Summary: Researchers have explained why the gap in life expectancy and aging is narrowing between men and women.
Source: University of Jyvaskyla
In the Western world, life expectancy increased rapidly in the 20th century, but women still have longer life expectancies than men. In Finland, women live an average of five years longer than men.
The gender gap was widest in the 1970s, when life expectancy at birth was almost 10 years higher for women than for men. However, in recent decades, this gap has gradually narrowed.
The difference between the sexes is also found in biological aging, as revealed by a study recently published in Gerontology journals: series A.
The study examined whether there are differences in biological aging between men and women and whether the potential differences can be explained by lifestyle factors. These differences have been studied in young and older adults.
Several epigenetic clocks have been used as measures of biological aging. Epigenetic clocks make it possible to study lifespan-related factors during an individual’s lifetime. They provide an estimate of biological age in years using DNA methylation levels determined from a blood sample.
“We found that men are biologically older than women of the same chronological age, and the difference is considerably greater in older participants,” says Anna Kankaanpää, doctoral student at the Gerontology Research Center and Faculty of Science. sports and health.
More frequent smoking in men explained the gender gap in aging in older twins, but not in young adult twins. In addition, men’s larger body size explained a small part of the gender gap in the two age groups.
“We observed a gender difference in the rate of aging, which was not explained by lifestyle factors,” says Kankaanpää.
“In our study, we also used a fairly rare study design and compared the rate of aging in opposite-sex twin pairs. A similar difference was also observed among these twin pairs. The male brother was approximately one a year older biologically than her co-twin.
“These couples grew up in the same environment and share half of their genes. The difference can be explained, for example, by sex differences in genetic factors and the beneficial effects of estrogen, a female sex hormone, on health,” says Kankaanpää.
The results help to understand lifestyle behaviors and gender differences related to biological aging and life expectancy. The results suggest that the decline in smoking among men partly explains why the gender gap in life expectancy has narrowed in recent decades.
The research was carried out in collaboration with the University of Jyväskylä and the University of Helsinki. The subjects were younger (21 to 42 years old) and older (50 to 76 years old) adult twins from the Finnish twin cohort. Lifestyle factors including education, body mass index, smoking, alcohol consumption and physical activity were measured using questionnaires.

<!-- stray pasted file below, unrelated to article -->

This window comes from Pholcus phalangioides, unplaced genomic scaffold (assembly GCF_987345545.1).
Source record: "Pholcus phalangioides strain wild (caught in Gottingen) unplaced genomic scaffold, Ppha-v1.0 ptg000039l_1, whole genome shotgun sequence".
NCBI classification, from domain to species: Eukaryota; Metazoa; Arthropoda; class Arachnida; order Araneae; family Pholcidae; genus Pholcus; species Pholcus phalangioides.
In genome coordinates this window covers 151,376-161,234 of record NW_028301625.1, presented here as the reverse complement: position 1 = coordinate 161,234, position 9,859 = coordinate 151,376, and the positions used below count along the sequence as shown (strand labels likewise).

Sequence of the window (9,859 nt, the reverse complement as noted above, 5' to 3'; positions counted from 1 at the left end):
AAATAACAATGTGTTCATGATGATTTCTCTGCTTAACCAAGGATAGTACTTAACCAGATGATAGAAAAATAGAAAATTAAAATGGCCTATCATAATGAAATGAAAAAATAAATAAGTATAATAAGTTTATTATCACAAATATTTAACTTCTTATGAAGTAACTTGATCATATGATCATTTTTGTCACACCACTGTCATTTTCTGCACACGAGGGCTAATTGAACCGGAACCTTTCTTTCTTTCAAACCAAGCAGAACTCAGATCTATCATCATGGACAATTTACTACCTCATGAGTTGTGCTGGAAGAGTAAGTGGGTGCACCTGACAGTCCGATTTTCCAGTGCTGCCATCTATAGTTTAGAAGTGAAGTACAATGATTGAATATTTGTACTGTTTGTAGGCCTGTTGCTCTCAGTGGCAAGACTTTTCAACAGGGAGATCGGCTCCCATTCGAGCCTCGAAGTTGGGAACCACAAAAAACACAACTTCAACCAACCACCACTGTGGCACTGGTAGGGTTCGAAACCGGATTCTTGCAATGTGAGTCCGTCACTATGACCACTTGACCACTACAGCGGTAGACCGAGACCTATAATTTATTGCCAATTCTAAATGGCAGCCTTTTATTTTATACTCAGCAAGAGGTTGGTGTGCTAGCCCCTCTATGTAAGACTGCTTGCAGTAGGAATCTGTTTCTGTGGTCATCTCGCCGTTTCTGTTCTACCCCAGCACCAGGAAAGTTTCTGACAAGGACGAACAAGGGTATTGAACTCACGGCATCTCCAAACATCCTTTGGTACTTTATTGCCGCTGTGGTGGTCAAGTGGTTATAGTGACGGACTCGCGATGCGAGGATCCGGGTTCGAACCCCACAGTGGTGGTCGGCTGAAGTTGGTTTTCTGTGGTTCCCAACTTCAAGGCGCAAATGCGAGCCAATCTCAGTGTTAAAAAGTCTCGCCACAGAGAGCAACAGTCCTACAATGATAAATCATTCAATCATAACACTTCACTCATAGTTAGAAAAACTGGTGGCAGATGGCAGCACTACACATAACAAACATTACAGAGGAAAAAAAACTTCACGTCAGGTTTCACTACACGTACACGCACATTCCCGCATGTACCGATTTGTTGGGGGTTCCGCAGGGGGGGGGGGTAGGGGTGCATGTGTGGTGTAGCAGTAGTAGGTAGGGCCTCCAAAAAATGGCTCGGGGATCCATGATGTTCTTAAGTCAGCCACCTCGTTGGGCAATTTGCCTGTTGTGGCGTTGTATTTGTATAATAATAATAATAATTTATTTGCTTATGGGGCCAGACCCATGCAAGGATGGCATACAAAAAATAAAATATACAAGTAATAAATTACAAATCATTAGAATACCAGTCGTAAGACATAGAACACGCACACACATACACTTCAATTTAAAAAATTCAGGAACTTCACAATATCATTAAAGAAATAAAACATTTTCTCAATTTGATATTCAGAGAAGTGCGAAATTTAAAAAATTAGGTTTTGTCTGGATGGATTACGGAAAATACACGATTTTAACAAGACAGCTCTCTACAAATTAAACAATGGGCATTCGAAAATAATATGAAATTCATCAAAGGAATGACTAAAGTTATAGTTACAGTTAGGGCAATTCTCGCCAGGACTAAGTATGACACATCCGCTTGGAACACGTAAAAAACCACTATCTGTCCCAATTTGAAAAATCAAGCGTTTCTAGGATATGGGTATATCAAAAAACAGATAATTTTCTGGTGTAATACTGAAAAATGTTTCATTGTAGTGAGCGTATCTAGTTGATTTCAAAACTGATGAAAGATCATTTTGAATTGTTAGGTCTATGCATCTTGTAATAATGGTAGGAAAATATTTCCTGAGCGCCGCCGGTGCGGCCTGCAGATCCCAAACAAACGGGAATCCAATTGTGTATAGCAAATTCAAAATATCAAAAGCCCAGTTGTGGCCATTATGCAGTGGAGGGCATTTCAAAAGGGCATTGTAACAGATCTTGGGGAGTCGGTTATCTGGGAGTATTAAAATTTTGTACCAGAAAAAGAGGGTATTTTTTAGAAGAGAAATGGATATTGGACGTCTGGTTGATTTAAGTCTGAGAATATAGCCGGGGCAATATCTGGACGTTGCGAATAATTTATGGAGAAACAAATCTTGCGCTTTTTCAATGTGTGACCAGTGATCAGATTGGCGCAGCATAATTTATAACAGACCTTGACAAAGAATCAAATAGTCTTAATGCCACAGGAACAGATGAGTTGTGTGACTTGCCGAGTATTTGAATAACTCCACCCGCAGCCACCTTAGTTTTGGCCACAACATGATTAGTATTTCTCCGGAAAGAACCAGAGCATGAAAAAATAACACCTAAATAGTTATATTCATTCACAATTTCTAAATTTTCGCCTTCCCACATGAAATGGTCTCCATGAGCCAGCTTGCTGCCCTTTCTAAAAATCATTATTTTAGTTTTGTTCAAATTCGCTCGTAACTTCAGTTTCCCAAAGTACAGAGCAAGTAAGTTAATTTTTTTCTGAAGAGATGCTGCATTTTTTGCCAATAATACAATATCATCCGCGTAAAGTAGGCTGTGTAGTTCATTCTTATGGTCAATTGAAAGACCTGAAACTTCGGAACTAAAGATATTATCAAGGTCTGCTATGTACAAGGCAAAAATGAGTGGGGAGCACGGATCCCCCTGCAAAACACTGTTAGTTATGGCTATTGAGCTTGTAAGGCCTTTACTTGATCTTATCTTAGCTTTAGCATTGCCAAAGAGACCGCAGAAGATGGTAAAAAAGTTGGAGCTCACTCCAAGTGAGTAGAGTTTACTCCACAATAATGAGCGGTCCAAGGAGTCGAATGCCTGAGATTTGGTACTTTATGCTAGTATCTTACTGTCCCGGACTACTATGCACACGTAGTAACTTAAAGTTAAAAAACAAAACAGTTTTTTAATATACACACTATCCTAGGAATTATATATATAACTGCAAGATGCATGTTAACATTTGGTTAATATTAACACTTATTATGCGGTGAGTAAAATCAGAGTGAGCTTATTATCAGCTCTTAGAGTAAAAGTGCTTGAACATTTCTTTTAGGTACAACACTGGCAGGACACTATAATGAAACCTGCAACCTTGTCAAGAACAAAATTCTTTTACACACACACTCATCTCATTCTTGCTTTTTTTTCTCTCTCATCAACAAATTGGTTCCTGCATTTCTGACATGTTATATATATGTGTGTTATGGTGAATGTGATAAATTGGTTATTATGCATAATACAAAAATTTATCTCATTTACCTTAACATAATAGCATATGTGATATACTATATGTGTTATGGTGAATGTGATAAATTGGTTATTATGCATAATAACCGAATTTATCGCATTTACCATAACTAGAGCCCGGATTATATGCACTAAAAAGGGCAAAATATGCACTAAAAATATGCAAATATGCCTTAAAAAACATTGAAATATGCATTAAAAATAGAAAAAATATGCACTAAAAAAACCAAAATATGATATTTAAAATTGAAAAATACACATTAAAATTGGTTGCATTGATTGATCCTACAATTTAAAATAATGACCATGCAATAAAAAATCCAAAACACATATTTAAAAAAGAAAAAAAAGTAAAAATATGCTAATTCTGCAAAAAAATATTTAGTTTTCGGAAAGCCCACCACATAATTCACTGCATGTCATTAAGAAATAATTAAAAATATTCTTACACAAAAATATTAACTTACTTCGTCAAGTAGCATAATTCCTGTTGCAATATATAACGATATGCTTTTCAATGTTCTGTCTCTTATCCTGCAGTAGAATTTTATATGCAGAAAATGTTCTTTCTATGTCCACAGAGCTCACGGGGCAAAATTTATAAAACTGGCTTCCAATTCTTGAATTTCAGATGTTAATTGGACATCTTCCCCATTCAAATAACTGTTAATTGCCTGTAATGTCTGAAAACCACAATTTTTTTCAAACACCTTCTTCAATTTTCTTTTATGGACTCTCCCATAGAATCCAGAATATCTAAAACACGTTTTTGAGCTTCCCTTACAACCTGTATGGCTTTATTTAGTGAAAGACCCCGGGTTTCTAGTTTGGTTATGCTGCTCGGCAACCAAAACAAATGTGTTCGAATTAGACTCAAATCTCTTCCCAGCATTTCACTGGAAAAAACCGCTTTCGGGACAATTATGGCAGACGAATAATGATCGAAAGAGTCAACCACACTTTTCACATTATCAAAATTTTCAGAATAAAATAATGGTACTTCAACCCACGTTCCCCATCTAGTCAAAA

About this aging research news
Author: Press office
Source: University of Jyvaskyla
Contact: Press office – University of Jyväskylä
Image: Image is in public domain
Original research: Open access.
“Do Epigenetic Clocks Explain Gender Differences in Lifespan? A Cross-Sectional Twin Study” by Anna Kankaanpää et al. Gerontology journals: series A
Do epigenetic clocks provide explanations for sex differences in lifespan? A cross-sectional twin study
The gender gap in life expectancy has narrowed in Finland over the past 4-5 decades; however, on average, women still live longer than men. Epigenetic clocks are markers of biological aging that predict lifespan. In this study, we investigated the mediating role of lifestyle factors on the association between gender and biological aging in younger and older adults.
Our sample is composed of younger and older twins (21‒42 years old, not = 1477; 50‒76 years old, not = 763) including 151 complete pairs of younger opposite-sex twins (21‒30 years old). Blood-based DNA methylation was used to calculate epigenetic age acceleration by 4 epigenetic clocks as a measure of biological aging. Trajectory modeling was used to investigate whether the association between gender and biological aging is mediated by lifestyle factors, i.e., education, body mass index, smoking, alcohol consumption and physical activity.
Compared to women, men were biologically older and, in general, had less healthy lifestyle habits. The effect of sex on biological aging was partly mediated by body mass index and, in older twins, by smoking. Gender was directly associated with biological aging, and the association was stronger in older twins.
Previously reported sex differences in lifespan are also evident in biological aging. The declining prevalence of smoking among men is a plausible explanation for the narrowing of the gender gap in life expectancy. Data generated by epigenetic clocks can help estimate the effects of lifestyle and environmental factors on aging and predict the aging of future generations.
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